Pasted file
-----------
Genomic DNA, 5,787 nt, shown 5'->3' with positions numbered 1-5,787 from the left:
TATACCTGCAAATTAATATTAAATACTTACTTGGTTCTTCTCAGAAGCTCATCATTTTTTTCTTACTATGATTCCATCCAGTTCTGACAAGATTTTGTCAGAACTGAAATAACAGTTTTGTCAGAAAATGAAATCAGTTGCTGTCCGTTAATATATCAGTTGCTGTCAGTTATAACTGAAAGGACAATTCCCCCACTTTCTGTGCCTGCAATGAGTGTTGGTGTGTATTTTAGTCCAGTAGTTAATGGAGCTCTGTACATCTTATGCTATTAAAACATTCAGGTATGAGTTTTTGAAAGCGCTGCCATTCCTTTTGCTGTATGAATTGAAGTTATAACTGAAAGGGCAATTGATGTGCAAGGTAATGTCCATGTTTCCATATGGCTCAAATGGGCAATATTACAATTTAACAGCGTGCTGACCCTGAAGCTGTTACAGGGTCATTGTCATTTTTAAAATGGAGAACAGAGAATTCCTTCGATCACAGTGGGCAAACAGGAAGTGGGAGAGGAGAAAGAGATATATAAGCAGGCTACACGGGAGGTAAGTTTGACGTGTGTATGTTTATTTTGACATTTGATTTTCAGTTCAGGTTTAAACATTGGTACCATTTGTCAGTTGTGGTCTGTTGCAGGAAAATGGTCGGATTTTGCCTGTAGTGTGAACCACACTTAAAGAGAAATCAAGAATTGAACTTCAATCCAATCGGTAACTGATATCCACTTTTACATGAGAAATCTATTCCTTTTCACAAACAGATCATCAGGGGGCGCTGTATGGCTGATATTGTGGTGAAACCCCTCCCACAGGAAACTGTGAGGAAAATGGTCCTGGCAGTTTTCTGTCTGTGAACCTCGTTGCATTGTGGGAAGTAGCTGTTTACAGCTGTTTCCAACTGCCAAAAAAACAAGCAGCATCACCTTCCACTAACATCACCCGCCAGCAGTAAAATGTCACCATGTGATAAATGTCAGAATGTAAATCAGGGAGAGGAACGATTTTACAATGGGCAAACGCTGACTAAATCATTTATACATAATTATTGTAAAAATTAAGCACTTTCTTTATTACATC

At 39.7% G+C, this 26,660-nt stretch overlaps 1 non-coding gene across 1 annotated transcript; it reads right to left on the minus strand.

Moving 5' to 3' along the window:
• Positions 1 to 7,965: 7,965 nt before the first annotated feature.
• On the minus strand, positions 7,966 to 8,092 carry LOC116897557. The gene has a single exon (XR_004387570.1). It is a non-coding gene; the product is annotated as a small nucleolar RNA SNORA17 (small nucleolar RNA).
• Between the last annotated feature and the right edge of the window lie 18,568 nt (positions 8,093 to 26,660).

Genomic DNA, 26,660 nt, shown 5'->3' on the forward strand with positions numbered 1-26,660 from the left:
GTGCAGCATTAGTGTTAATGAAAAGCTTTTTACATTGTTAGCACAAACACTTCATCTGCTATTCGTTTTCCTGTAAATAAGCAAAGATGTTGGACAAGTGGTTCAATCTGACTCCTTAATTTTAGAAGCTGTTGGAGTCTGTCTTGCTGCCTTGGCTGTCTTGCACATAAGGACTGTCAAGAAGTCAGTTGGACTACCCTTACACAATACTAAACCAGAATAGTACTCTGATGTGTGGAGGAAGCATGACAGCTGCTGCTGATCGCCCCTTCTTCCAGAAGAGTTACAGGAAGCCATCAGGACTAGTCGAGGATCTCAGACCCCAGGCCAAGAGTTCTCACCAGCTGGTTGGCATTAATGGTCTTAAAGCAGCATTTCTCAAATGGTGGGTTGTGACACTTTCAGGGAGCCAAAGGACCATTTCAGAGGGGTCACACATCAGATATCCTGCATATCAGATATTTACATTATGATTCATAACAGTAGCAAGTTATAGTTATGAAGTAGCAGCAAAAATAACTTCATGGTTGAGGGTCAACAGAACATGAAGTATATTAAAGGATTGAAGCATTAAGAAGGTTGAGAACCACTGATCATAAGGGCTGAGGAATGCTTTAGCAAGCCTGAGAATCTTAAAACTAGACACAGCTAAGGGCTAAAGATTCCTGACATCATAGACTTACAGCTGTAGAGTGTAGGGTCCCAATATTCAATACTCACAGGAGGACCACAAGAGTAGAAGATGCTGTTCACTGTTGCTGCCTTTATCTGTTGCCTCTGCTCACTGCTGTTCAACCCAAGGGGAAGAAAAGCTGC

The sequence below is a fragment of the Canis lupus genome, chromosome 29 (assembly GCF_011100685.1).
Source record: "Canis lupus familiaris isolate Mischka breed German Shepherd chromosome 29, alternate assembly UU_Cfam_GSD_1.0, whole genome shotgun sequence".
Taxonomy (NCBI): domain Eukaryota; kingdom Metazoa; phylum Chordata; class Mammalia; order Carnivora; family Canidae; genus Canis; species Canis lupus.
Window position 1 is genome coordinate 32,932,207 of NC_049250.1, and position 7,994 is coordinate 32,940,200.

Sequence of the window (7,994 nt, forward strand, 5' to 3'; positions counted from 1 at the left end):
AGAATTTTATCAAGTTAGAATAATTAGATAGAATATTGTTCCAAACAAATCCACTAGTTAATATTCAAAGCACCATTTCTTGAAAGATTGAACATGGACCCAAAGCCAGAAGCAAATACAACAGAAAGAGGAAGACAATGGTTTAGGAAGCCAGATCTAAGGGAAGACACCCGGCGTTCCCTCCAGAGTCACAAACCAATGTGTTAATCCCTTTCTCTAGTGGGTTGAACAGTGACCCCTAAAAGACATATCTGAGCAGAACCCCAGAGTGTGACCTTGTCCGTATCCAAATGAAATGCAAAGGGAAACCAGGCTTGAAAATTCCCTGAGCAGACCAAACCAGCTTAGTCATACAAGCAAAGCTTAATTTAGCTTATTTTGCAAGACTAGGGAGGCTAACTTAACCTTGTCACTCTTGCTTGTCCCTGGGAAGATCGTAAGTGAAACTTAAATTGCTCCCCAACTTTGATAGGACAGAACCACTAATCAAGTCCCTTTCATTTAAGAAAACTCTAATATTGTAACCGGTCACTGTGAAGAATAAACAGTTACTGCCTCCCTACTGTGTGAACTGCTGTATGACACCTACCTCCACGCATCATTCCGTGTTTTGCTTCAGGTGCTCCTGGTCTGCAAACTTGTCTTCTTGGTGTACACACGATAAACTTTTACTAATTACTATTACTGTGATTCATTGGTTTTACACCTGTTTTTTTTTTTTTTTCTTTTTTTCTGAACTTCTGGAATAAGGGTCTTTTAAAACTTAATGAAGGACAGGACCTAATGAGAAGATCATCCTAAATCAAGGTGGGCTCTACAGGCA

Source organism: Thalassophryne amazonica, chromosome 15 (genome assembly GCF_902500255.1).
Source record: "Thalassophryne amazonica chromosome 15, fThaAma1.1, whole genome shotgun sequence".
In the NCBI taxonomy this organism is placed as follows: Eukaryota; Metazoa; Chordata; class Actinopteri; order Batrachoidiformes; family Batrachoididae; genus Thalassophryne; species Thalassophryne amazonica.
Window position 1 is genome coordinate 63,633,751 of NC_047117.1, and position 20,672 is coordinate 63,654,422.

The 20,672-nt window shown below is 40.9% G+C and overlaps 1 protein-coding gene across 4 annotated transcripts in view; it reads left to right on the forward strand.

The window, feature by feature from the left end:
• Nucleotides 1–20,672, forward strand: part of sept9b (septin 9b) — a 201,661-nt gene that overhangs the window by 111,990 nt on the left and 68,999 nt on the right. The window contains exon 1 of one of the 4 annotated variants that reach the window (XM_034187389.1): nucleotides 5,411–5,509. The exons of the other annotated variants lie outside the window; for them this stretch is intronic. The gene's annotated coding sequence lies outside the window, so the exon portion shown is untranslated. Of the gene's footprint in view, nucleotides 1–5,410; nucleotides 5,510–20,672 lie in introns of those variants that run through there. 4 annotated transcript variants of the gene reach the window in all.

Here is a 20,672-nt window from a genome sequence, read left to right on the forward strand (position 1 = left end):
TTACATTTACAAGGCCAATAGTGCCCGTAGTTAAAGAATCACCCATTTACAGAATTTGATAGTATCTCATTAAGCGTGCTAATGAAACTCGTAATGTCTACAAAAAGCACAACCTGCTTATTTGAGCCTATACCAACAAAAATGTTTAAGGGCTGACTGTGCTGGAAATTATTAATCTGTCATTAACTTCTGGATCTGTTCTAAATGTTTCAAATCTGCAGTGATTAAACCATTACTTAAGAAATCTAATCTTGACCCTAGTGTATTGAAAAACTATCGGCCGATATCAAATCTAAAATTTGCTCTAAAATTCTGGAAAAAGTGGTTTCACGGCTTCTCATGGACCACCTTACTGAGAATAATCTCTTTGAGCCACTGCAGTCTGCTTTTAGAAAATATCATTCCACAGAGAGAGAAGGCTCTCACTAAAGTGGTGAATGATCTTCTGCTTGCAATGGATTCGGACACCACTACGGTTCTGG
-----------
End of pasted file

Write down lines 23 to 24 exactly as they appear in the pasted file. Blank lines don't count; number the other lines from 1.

Here is a 20,672-nt window from a genome sequence, read left to right on the forward strand (position 1 = left end):
TTACATTTACAAGGCCAATAGTGCCCGTAGTTAAAGAATCACCCATTTACAGAATTTGATAGTATCTCATTAAGCGTGCTAATGAAACTCGTAATGTCTACAAAAAGCACAACCTGCTTATTTGAGCCTATACCAACAAAAATGTTTAAGGGCTGACTGTGCTGGAAATTATTAATCTGTCATTAACTTCTGGATCTGTTCTAAATGTTTCAAATCTGCAGTGATTAAACCATTACTTAAGAAATCTAATCTTGACCCTAGTGTATTGAAAAACTATCGGCCGATATCAAATCTAAAATTTGCTCTAAAATTCTGGAAAAAGTGGTTTCACGGCTTCTCATGGACCACCTTACTGAGAATAATCTCTTTGAGCCACTGCAGTCTGCTTTTAGAAAATATCATTCCACAGAGAGAGAAGGCTCTCACTAAAGTGGTGAATGATCTTCTGCTTGCAATGGATTCGGACACCACTACGGTTCTGG